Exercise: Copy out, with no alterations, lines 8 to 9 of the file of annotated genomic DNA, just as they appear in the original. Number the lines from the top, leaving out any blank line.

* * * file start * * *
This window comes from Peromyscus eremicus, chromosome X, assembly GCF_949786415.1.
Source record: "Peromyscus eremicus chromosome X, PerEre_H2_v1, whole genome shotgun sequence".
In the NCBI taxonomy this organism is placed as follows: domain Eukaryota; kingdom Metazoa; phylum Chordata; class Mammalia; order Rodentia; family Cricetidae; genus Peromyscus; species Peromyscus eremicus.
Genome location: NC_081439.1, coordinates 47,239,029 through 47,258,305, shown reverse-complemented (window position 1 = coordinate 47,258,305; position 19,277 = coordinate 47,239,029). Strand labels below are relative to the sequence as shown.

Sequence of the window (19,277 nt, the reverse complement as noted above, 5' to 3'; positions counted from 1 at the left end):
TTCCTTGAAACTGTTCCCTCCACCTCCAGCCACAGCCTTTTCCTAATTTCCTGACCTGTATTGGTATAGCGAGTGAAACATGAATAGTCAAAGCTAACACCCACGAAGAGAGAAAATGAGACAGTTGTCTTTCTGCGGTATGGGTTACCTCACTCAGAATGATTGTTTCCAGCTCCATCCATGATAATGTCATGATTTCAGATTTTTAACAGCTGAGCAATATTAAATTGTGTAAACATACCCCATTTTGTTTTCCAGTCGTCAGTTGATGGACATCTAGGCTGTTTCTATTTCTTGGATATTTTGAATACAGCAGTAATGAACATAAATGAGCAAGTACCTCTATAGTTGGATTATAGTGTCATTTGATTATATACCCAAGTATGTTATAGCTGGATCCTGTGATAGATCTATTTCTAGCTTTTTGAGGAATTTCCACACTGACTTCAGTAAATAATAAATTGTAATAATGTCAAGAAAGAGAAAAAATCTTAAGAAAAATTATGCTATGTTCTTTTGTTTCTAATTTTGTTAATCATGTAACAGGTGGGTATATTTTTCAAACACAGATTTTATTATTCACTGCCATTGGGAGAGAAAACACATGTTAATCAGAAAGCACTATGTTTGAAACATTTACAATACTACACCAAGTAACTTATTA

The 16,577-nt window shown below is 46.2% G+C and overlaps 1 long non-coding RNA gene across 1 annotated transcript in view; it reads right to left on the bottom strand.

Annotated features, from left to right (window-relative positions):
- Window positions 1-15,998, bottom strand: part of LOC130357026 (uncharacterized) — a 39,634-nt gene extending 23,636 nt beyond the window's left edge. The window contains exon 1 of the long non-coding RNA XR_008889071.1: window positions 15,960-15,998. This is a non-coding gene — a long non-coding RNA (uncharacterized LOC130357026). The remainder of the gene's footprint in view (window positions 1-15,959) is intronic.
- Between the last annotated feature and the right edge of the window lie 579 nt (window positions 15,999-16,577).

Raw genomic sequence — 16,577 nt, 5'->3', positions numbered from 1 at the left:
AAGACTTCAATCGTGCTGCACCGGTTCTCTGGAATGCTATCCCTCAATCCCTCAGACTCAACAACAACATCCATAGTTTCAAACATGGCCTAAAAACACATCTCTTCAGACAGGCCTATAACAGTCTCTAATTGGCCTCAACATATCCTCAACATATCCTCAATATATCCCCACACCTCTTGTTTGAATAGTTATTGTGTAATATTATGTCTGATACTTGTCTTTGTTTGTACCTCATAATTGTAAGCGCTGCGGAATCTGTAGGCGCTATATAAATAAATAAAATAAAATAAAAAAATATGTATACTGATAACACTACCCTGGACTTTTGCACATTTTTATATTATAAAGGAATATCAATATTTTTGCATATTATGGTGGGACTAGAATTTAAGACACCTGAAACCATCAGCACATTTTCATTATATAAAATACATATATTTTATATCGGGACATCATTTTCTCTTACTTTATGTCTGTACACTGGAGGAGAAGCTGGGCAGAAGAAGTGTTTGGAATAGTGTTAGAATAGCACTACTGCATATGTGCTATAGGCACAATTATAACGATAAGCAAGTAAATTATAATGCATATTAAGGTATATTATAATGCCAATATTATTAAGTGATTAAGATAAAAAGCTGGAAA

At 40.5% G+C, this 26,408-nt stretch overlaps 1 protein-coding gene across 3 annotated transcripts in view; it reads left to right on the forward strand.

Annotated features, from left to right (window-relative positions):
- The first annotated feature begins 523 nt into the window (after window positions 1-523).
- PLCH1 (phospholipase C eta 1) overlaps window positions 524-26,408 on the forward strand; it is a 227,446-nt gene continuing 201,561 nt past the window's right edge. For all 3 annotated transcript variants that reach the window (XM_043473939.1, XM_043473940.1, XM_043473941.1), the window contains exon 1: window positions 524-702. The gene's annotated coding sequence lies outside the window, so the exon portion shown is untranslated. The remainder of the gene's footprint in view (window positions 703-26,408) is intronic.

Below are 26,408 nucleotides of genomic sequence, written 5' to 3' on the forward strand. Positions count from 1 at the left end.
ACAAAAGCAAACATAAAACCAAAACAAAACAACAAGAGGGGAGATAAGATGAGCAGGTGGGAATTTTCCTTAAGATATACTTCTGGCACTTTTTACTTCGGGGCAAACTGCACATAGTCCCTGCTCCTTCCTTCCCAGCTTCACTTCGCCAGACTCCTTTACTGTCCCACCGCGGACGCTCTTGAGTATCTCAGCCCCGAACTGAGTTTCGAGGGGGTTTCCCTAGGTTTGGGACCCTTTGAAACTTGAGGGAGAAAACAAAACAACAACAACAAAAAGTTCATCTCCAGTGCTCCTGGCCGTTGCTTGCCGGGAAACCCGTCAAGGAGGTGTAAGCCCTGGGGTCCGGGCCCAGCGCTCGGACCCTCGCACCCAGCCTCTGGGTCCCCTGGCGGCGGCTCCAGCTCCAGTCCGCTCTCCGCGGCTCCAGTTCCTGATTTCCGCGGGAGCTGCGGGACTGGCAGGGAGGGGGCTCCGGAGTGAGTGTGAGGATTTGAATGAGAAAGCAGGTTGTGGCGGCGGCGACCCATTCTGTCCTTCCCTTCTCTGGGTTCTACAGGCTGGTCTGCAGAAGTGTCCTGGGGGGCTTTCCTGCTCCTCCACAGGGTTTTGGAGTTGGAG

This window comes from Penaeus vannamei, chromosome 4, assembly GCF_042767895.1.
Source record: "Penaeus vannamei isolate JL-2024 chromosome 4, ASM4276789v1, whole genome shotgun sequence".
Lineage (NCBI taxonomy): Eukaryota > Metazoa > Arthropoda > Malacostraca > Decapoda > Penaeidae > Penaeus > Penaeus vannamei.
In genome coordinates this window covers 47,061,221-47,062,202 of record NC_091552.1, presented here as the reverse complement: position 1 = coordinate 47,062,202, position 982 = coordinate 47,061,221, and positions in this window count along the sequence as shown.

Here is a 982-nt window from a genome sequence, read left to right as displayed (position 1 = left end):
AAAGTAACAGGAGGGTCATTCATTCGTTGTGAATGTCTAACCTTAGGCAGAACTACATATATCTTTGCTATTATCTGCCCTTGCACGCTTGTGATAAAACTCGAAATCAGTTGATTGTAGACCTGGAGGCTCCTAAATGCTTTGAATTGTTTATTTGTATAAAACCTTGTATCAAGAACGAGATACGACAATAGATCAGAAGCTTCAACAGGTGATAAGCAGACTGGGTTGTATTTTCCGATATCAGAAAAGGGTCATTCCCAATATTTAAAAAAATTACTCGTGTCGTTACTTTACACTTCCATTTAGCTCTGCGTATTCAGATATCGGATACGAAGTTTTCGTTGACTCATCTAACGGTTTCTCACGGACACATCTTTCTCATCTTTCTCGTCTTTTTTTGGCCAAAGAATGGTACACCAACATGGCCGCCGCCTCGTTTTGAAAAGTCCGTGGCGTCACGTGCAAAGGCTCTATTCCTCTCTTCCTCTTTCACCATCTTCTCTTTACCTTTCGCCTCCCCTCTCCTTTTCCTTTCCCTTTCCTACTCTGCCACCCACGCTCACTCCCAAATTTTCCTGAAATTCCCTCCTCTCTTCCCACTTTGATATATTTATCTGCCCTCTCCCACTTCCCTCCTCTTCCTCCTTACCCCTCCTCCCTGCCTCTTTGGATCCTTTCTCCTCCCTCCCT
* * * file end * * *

Annotated features, from left to right (window-relative positions):
- Window positions 1-15,998, bottom strand: part of LOC130357026 (uncharacterized) — a 39,634-nt gene extending 23,636 nt beyond the window's left edge. The window contains exon 1 of the long non-coding RNA XR_008889071.1: window positions 15,960-15,998. This is a non-coding gene — a long non-coding RNA (uncharacterized LOC130357026). The remainder of the gene's footprint in view (window positions 1-15,959) is intronic.